5 NFL Red Zone Trends to Monitor for Week 11
Through a whole 10 weeks of action, NFL teams have produced 709 offensive touchdowns. Of those, 456 have come through the air with the other 253 on the ground, which equates to a 64.3% share in the way of the passing game.
In the red zone, teams have accounted for 297 passing (27 in Week 10) and 223 rushing scores (17 this week) inside the 20-yard line. As we've become accustomed to, passing touchdowns and overall scores are down from a year ago, but rushing touchdowns are by only eight. Those same scores account for 1,188 fantasy points from passers, 1,338 from rushers, and 1,782 for those on the receiving end of red zone touchdown passes.
All that is to say that red zone opportunities are valuable for fantasy football players. In season-long leagues and daily games alike, we want to target guys with touchdown upside because of the amount of points you get on that one play compared to the 60 rushing or receiving yards you need to add up to that touchdown.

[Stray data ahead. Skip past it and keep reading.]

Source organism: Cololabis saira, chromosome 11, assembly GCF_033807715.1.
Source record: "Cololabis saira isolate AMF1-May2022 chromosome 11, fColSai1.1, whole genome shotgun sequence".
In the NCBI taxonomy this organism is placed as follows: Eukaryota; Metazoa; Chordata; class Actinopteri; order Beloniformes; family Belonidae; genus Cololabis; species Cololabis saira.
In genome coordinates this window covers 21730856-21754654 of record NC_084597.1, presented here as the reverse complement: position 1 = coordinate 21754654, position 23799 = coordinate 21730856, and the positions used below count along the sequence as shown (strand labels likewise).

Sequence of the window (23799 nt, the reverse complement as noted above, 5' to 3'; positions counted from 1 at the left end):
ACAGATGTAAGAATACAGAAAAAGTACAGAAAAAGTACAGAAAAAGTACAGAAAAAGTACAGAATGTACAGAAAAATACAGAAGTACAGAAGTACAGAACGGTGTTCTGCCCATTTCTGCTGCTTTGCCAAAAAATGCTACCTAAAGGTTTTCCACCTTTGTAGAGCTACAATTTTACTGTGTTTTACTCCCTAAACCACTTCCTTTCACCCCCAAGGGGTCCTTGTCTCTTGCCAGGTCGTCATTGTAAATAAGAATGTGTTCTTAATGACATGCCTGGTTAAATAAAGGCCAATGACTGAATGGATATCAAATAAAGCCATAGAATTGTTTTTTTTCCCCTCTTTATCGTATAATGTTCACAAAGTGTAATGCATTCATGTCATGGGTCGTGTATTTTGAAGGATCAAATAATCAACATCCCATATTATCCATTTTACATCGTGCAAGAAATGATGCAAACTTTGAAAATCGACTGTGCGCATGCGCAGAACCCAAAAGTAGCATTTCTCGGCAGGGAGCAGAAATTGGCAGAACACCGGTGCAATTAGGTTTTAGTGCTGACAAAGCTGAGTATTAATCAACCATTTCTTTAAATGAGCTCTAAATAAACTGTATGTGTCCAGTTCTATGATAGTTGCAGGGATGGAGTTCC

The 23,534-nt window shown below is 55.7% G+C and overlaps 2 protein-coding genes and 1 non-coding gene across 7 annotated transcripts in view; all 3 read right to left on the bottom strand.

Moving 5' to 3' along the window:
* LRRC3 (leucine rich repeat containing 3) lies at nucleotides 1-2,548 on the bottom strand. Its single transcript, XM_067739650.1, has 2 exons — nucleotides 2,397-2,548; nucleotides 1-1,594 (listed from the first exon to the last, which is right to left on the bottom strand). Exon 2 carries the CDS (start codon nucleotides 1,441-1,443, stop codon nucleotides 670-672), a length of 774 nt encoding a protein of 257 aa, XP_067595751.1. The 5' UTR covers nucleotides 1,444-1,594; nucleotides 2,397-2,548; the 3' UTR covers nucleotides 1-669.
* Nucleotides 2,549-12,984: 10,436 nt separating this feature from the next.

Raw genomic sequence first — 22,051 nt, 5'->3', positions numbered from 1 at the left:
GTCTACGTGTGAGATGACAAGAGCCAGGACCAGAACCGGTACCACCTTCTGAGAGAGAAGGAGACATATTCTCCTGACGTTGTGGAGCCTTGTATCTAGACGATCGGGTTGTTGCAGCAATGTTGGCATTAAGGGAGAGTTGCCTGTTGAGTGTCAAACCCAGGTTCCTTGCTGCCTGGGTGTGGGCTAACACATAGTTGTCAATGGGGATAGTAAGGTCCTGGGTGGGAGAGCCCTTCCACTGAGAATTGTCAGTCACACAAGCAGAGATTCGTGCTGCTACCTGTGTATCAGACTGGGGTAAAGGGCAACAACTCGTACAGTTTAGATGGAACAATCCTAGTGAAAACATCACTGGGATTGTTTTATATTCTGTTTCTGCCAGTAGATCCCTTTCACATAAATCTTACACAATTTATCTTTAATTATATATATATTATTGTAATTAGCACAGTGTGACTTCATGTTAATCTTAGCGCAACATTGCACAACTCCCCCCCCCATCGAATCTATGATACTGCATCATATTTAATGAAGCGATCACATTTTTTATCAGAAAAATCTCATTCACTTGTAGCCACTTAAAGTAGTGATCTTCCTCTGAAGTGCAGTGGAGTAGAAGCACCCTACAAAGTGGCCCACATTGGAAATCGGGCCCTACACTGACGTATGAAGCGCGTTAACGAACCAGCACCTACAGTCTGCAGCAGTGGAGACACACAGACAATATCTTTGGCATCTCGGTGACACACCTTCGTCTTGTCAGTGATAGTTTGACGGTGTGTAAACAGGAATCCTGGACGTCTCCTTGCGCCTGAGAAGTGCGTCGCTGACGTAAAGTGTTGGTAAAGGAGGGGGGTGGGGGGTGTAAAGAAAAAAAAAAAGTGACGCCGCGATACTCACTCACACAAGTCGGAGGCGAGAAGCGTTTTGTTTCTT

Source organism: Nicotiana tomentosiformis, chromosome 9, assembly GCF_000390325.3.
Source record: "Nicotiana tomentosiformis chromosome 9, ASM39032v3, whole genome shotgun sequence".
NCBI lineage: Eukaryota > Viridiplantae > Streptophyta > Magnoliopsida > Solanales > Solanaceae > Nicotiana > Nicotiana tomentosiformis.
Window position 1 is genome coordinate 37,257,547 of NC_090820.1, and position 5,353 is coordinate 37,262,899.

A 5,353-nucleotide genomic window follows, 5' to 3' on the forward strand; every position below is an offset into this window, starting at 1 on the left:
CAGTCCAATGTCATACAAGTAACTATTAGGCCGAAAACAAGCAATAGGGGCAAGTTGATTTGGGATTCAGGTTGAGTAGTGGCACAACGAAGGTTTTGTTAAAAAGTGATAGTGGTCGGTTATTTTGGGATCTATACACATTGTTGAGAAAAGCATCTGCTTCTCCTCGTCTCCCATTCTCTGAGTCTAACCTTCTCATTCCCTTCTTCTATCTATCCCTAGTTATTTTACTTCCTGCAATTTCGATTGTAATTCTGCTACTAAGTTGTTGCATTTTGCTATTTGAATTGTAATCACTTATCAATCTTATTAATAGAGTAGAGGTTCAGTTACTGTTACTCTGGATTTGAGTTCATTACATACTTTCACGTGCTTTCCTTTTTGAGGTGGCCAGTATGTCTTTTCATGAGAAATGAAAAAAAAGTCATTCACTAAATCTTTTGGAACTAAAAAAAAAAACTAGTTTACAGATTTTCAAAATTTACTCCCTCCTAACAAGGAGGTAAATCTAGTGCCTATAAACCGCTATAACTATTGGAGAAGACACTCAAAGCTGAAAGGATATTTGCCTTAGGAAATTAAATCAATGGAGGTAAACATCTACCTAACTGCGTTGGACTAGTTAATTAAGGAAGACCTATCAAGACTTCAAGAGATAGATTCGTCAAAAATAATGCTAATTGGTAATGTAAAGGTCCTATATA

The question is, why are we talking about this if it is such a logical approach? The reasoning is simple: touchdowns are pretty hard to predict. Certain players are off the field in certain situations and packages, while others might be called upon as go-to guys in the red zone because of their size or versatility.
That's why we're here. All season, we're diving into the data to uncover valuable red zone trends that either point us toward one player or suggest we avoid another. Let's get down to it.
Dalvin Cook's Goal Line Workload
By now, we are all well aware of Dalvin Cook's role as the Minnesota Vikings' workhorse running back. His 203 rush attempts and 991 rushing yards lead the NFL, while his 48 targets, 40 catches, and 424 receiving yards sit in the top eight among all running backs.